METHODS: Among a national sample of 782 Icelandic community dwelling old adults (mean age 76.9 ± 7.4 years, 55% women), a telephone survey was conducted. The survey included questions on: socioeconomic status, social network, health status, activities of daily living and formal/informal care.

    RESULTS: A full data set was available for 720 subjects and among these, 349 (48.5%) had no need for care, 197 (27.4%) received informal care only, 31 (4.3%) received formal care only, and 143 (19.9%) received both type of care. Participants with higher education were significantly less likely to need care (OR 0.67, 95% CI, 0.47-0.97, p = 0.031) when compared with those who had primary education. Categorisation by age showed that this difference was only significant in participants younger than 80 years. Education was not related to formal care, but adults with higher education were less likely to receive informal care compared with older adults who had primary education (OR: 0.65, 95%CI: 0.46, 0.93, p = 0.018).

    CONCLUSIONS: People with higher education were significantly less likely to need care and this association was mainly present among those aged below 80 years. Further, in participants that needed care, the likelihood of receiving informal care was lower in highly educated participants, but no differences in formal care were observed between educational levels.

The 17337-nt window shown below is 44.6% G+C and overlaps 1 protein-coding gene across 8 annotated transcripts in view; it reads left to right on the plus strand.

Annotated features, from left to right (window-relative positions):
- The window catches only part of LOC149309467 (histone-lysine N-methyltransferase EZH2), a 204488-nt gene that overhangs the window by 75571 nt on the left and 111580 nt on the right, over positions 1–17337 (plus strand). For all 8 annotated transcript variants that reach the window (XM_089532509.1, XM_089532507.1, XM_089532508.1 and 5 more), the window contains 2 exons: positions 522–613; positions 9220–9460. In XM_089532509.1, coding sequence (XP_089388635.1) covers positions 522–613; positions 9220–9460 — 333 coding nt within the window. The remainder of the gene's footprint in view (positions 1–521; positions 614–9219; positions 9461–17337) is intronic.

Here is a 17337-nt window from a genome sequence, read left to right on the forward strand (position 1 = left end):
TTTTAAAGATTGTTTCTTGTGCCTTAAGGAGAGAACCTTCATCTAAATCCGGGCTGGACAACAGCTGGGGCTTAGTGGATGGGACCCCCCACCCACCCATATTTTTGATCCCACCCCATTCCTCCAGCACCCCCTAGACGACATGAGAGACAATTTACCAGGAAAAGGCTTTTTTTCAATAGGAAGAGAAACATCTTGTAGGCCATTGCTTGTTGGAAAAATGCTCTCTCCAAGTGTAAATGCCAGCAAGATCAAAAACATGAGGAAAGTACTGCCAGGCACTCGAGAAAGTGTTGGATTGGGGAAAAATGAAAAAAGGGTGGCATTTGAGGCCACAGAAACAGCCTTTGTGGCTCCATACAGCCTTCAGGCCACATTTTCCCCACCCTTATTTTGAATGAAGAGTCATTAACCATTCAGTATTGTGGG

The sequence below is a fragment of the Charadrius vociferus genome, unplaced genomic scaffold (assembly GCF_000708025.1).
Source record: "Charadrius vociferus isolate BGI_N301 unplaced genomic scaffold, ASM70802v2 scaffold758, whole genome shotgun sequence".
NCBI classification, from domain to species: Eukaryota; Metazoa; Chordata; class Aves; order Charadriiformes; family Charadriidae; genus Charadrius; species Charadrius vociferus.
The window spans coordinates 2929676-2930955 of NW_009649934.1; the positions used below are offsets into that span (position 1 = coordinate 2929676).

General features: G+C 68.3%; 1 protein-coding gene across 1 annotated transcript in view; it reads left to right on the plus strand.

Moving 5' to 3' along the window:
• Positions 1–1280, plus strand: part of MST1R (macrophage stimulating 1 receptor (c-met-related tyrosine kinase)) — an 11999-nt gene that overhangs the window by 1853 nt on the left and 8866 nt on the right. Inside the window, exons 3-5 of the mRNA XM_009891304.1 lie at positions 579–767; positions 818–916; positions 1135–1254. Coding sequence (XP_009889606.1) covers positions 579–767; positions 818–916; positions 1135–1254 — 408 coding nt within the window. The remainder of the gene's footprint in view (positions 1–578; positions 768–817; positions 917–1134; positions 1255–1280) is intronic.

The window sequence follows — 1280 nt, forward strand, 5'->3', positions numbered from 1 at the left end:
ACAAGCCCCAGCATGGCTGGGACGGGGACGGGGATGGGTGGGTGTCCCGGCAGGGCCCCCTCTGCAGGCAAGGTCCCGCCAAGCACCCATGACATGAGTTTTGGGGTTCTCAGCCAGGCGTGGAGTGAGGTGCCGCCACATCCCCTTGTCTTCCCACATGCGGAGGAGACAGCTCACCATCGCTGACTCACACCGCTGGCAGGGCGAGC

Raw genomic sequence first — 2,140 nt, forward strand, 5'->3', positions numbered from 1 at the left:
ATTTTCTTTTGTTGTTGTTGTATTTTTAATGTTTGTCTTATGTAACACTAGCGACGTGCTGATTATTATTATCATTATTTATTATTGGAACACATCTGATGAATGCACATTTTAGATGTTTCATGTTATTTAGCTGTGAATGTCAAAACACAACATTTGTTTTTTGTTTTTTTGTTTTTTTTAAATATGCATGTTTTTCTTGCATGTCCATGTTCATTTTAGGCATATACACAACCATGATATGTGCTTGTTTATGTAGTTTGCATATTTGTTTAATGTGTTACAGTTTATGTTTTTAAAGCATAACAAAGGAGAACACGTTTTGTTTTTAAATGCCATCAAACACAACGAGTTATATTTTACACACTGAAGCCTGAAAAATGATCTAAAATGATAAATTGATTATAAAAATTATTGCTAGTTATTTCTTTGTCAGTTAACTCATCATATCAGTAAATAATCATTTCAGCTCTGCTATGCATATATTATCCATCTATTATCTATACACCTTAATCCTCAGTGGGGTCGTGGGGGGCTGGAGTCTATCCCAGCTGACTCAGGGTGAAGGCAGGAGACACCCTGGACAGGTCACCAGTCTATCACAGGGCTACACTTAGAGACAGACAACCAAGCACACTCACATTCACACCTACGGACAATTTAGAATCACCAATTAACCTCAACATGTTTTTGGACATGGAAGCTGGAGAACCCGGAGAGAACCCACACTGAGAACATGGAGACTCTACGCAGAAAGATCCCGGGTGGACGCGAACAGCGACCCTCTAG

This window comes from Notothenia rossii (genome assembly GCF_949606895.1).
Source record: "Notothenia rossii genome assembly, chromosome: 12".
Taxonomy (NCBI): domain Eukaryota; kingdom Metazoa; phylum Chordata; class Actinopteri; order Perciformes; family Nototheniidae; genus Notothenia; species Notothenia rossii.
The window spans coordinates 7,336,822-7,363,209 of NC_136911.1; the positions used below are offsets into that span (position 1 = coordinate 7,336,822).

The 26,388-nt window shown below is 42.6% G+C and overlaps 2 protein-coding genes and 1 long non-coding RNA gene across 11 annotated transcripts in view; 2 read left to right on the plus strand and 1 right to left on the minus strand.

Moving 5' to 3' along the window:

• 22.
    Csajbók, Zsófia
    et al.
    National Institute of Mental Health, Topolová 748, Klecany, Czech Republic.
    Kagstrom, Anna
    National Institute of Mental Health, Topolová 748, Klecany, Czech Republic; Third Faculty of Medicine, Charles University, Prague, Czech Republic.
    Kåreholt, Ingemar
    Jönköping University, School of Health and Welfare, HHJ, Institute of Gerontology. Jönköping University, School of Health and Welfare, HHJ. ARN-J (Aging Research Network - Jönköping).
    Pawłowski, Bogusław
    Department of Human Biology, University of Wrocław, Wrocław, Poland.
    Marečková, Klára
    Third Faculty of Medicine, Charles University, Prague, Czech Republic; Central European Institute of Technology, Masaryk University, Brno, Czech Republic.
    Cermakova, Pavla
    National Institute of Mental Health, Topolová 748, Klecany, Czech Republic; Third Faculty of Medicine, Charles University, Prague, Czech Republic; Second Faculty of Medicine, Charles University, Prague, Czech Republic.